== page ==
Businesses are investing a significant amount of money into training their workforce. It should then make sense that businesses want to see a return on their investment. The competency of outsourced trainers can be measured and poor performers should be managed accordingly. Many companies are relying on in-house training and therefore need to ensure their trainers are competent.

I recently provided a week-long training course to skilled laborers in an industrial facility. After day three, some students remarked that they were very pleased with my training techniques and it was a welcome contrast to the prior week’s training. They told me a vendor had sent “one of their engineers” to provide training on a piece of equipment. The “trainer” sat at a table and read the technical manual aloud for three days. I then understood why the students seemed so weary of more training when I arrived. Who wouldn’t be weary after an experience like that?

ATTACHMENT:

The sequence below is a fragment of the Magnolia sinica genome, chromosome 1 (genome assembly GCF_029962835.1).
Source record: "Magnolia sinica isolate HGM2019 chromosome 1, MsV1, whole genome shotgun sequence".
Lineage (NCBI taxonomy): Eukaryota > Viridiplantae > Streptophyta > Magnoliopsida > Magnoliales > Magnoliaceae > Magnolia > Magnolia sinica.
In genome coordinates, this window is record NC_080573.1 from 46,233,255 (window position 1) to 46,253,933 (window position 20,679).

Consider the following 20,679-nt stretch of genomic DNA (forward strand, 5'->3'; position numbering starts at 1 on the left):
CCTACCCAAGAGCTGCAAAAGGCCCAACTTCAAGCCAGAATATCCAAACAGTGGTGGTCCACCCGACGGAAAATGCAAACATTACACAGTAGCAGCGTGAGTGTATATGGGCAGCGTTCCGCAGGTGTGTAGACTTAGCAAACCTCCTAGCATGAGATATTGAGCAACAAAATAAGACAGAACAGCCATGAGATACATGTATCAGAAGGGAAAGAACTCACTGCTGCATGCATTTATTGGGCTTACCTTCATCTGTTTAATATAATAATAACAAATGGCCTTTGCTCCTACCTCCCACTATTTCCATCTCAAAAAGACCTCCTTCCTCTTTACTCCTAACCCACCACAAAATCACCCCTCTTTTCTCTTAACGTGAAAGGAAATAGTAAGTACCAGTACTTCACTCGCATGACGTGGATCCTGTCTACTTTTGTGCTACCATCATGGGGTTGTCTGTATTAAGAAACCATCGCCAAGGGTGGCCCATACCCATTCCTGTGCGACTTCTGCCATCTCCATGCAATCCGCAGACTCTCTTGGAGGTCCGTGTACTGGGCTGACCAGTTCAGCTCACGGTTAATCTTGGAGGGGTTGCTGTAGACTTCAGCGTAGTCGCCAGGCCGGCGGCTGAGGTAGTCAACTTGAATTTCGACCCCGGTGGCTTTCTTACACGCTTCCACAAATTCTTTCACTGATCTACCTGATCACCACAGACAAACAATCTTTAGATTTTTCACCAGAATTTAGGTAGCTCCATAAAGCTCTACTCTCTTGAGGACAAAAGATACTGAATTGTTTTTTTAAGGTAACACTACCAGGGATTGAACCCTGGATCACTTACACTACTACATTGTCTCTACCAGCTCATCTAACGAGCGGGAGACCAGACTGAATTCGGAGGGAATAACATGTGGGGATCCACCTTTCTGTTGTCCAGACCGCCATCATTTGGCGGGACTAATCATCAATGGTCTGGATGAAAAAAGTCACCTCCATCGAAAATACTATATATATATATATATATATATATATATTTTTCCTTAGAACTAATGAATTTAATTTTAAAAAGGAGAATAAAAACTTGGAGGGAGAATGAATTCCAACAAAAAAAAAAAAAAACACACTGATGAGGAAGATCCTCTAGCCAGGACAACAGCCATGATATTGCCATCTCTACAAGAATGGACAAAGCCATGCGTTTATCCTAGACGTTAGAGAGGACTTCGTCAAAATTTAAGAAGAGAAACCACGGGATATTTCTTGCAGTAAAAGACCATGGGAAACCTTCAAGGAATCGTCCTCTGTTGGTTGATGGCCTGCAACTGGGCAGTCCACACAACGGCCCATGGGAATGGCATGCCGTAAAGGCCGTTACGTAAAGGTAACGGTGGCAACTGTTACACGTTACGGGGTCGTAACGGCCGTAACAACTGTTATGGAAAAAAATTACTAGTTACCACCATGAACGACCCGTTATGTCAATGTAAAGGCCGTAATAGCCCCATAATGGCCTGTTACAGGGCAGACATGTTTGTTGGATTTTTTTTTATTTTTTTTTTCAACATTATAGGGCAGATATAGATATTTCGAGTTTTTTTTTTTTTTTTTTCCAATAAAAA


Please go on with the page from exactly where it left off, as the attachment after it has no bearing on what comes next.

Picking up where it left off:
What is Train the Trainer?

A traditional train the trainer model is basically having a subject matter expert teach others both the subject, and how to teach the subject. Rather than simply teaching someone how to throw a curveball, the model suggests we teach someone how to teach others to throw the curve. The idea being that it’s more engaging, increases learner satisfaction, and improves the learning process. The student then becomes the instructor and teaches others similarly in a sort of top-down fashion.

The Planet Speaking℠ take on train the trainer is slightly different. We’re not as concerned with the actual subject matter as we are the training process. Bring any subject you need to teach, that part isn’t as important as the mechanics of being an effective instructor. For us, it’s all about how to get, and keep, the student engaged with the learning process. The advantage of our process over the traditional model is that a talented instructor, who’s attended train the trainer, can then teach any subject in an effective manner. Enter the professional training instructor.